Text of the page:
1962: The Rain, Mom's Kitchen, and Other Things
Rainy Saturdays weren't so bad; in the Pacific Northwest, a place where rain is a season unto itself, our old kitchen table was a place where lots of rainy day creativity happened. It was not only a great place to be when dinner wasn't being served, but for some reason, seemed to be the warmest room in the house. There was a certain peace listening to rain tap the window. I hand-squeegeed the glass to get a glimpse outside. Through silver streaks I saw our dog's dish turned upside down in the wet grass.
Raindrops striking puddles like bullets and heavily clouded skies only promised a cold and dreary day. On those cold days sitting at the kitchen table wearing pajamas and sipping milk flavored by my favorite Clanky Chocolate Syrup was the best place to be.
Our kitchen was like Heaven; every nuance, and every tale of mom-dom was told by appliances, counter utensils and other things that made the place uniquely hers. The red rose potholders, the white salt and pepper shakers with plastic fluted sides, and even the hand towels with yellow flowers and green fences were flourishes of mom. I loved the metal canisters she was so excited to get with S&H Green Stamps. There was even a white kitchen utility cart on wheels that held a variety of things that sadly escape me now.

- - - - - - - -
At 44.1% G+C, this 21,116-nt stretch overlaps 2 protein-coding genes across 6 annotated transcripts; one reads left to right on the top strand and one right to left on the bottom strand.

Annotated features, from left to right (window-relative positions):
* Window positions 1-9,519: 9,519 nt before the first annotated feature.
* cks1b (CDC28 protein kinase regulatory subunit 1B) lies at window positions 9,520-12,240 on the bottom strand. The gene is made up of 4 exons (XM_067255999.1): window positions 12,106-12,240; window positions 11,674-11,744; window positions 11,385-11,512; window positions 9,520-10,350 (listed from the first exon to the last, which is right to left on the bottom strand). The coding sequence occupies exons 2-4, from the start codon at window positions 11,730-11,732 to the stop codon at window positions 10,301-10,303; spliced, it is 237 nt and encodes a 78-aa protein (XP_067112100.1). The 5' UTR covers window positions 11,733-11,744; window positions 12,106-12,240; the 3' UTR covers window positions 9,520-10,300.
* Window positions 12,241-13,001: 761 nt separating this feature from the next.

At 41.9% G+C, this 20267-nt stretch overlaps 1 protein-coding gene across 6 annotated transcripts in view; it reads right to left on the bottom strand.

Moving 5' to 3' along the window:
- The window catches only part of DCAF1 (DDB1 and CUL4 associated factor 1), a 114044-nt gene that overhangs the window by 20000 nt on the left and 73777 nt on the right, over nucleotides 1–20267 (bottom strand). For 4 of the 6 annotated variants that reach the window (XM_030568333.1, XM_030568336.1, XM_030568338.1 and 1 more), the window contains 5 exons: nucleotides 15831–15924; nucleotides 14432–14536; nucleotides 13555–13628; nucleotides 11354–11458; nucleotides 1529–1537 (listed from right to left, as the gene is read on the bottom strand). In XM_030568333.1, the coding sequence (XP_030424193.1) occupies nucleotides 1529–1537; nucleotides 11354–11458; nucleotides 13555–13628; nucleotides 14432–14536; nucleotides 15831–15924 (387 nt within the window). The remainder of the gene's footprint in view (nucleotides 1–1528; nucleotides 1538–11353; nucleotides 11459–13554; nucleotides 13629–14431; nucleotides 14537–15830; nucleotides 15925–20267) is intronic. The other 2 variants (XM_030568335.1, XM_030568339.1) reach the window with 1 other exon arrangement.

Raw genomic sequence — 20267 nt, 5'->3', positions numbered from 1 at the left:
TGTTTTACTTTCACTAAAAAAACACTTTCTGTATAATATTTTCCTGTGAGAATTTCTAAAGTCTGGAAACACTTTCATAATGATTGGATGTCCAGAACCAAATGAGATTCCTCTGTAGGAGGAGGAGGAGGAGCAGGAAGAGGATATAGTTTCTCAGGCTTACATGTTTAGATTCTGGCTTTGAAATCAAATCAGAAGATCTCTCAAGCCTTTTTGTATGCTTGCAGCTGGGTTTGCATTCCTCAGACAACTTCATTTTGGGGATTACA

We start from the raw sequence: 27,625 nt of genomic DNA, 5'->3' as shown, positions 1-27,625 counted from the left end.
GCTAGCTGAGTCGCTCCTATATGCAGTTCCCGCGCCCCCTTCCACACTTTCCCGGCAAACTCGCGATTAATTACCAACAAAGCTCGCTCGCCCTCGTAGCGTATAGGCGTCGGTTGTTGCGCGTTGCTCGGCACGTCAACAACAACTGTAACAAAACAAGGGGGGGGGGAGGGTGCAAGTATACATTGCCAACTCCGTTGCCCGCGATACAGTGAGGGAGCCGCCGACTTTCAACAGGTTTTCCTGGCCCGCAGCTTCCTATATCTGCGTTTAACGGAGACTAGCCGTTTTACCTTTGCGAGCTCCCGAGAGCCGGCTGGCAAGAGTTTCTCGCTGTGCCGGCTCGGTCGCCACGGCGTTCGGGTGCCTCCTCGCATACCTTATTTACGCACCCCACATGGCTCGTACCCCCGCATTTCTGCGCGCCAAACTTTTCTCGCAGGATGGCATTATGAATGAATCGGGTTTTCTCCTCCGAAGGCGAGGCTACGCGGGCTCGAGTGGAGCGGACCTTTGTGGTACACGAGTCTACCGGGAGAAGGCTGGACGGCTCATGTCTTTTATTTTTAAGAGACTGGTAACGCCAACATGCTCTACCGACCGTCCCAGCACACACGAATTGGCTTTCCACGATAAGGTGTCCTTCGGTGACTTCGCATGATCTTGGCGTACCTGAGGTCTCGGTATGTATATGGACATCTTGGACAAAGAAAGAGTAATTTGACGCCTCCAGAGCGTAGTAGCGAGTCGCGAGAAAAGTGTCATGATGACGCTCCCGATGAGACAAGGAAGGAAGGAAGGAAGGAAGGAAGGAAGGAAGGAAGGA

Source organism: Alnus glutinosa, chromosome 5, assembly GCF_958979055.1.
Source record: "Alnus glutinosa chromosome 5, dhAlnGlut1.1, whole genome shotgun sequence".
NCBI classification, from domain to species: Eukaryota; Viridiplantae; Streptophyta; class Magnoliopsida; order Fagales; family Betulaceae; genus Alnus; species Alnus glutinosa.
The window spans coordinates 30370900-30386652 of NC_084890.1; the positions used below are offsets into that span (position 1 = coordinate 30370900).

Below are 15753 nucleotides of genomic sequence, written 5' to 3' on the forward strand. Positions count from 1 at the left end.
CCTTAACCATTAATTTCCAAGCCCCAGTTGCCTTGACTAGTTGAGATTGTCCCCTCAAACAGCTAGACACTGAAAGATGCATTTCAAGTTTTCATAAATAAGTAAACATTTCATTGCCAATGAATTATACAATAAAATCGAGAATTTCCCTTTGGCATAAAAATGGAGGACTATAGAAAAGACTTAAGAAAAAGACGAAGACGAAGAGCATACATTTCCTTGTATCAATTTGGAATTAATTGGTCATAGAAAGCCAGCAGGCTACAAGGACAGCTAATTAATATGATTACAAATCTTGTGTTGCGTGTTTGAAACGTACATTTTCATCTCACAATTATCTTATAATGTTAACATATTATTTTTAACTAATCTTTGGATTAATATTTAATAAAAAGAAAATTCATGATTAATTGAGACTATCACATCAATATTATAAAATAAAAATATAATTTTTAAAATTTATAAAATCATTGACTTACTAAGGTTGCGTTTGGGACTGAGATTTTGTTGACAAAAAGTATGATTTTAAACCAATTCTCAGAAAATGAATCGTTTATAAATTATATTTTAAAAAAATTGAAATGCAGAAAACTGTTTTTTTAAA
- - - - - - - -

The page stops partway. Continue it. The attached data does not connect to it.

Remembering Mom's Kitchen
Oh, for the many, many hours and days and years spent in Mom's kitchen, gathered around the table, sneaking cookies from the jar or washing dishes in the sink. I'd so love to return to those days-if only for a moment-and be near when the onions are getting chopped and the bread dough is being rolled out on the flour-sprinkled towel.
That old kitchen countertop was where love happened and many wondrous things were prepared. Those days and times are still embedded in my memories, and are as clear to me as any. The houses and places may have changed throughout the years, but for me, her kitchen has not.
There are moments when I can still hear the rain tapping against the window, or look out and see Autumn leaves fallen on the patchy grass of the backyard. In those warm moments, when heat is drifting up from the floor vent, I can hear the squeaking wheels of Mom's white utility cart as she rolls it over to a nearby outlet to plug in the toaster. On the entry wall near the light switch hangs a yellow phone with its coil cord all twisted and dangling.
Keepin' it Cool